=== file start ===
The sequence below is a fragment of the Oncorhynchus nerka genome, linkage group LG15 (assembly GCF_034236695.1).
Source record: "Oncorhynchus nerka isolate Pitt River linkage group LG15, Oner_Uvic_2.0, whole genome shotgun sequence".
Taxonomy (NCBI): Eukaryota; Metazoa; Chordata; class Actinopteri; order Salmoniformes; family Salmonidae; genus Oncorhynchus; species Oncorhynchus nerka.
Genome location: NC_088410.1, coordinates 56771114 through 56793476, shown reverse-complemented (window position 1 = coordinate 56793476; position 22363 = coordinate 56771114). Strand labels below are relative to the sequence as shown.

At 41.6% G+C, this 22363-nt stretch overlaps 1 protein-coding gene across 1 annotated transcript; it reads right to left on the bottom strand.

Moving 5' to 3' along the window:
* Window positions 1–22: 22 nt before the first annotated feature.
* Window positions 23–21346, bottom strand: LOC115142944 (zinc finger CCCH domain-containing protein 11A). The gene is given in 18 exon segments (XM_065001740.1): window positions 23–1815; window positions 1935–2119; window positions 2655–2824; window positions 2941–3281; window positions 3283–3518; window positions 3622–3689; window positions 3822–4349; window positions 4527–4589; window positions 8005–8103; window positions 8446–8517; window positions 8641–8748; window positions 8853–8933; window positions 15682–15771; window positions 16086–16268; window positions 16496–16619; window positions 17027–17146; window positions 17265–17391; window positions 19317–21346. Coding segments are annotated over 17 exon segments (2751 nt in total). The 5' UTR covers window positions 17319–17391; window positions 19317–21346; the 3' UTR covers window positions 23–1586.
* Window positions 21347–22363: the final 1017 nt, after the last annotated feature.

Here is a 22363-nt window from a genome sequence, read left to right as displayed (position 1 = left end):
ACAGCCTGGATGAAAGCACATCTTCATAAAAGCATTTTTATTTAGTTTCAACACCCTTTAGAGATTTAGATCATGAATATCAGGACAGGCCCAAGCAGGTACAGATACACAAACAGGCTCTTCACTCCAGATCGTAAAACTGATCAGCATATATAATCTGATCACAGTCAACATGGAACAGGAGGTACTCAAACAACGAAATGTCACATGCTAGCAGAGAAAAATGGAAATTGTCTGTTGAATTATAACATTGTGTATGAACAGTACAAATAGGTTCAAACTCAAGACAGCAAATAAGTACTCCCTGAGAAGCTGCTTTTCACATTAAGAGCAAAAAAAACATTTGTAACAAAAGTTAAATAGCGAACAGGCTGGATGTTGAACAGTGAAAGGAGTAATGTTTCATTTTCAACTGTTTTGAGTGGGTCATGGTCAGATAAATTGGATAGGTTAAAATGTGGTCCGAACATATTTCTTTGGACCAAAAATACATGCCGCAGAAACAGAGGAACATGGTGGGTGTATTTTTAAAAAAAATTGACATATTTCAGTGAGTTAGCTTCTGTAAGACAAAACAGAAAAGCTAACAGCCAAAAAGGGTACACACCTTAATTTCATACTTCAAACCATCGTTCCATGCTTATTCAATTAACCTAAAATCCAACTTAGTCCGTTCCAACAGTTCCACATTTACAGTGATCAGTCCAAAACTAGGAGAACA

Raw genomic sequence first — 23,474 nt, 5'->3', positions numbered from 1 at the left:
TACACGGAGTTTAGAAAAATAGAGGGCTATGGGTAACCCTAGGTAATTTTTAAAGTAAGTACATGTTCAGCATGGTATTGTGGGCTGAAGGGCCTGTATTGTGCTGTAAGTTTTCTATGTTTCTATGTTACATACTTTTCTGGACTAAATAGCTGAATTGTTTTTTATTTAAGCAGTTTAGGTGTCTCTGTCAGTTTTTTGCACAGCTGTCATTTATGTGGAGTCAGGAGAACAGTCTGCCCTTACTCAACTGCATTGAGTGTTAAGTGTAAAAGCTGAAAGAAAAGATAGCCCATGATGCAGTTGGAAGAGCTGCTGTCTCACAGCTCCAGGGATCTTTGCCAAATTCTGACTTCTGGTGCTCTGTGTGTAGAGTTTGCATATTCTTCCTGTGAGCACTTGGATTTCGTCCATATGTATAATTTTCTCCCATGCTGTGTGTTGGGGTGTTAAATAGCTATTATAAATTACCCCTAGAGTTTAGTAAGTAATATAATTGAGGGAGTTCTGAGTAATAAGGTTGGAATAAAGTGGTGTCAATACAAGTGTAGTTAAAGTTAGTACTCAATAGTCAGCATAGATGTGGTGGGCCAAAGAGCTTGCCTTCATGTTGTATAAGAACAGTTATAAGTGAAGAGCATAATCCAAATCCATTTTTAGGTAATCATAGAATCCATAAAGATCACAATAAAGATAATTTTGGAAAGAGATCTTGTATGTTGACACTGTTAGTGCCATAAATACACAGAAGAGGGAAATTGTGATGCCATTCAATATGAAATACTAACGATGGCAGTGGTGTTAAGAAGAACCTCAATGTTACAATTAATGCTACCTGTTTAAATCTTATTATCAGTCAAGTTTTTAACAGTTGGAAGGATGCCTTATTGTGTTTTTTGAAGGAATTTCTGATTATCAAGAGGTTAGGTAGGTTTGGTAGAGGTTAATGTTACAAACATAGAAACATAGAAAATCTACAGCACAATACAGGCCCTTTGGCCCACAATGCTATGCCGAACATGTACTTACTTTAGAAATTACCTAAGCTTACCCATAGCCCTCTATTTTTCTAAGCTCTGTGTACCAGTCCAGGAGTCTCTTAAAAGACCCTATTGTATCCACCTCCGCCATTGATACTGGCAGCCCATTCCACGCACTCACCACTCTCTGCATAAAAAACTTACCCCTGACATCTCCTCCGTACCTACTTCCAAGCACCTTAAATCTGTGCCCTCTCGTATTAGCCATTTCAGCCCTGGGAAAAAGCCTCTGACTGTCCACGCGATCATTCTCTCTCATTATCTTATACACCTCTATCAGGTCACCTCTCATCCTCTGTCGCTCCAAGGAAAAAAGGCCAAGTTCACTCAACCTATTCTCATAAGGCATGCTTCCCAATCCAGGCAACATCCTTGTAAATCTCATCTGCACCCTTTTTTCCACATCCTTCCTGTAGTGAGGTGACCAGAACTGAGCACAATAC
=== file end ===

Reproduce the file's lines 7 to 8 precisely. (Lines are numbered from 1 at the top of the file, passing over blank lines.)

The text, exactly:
* Window positions 1–22: 22 nt before the first annotated feature.
* Window positions 23–21346, bottom strand: LOC115142944 (zinc finger CCCH domain-containing protein 11A). The gene is given in 18 exon segments (XM_065001740.1): window positions 23–1815; window positions 1935–2119; window positions 2655–2824; window positions 2941–3281; window positions 3283–3518; window positions 3622–3689; window positions 3822–4349; window positions 4527–4589; window positions 8005–8103; window positions 8446–8517; window positions 8641–8748; window positions 8853–8933; window positions 15682–15771; window positions 16086–16268; window positions 16496–16619; window positions 17027–17146; window positions 17265–17391; window positions 19317–21346. Coding segments are annotated over 17 exon segments (2751 nt in total). The 5' UTR covers window positions 17319–17391; window positions 19317–21346; the 3' UTR covers window positions 23–1586.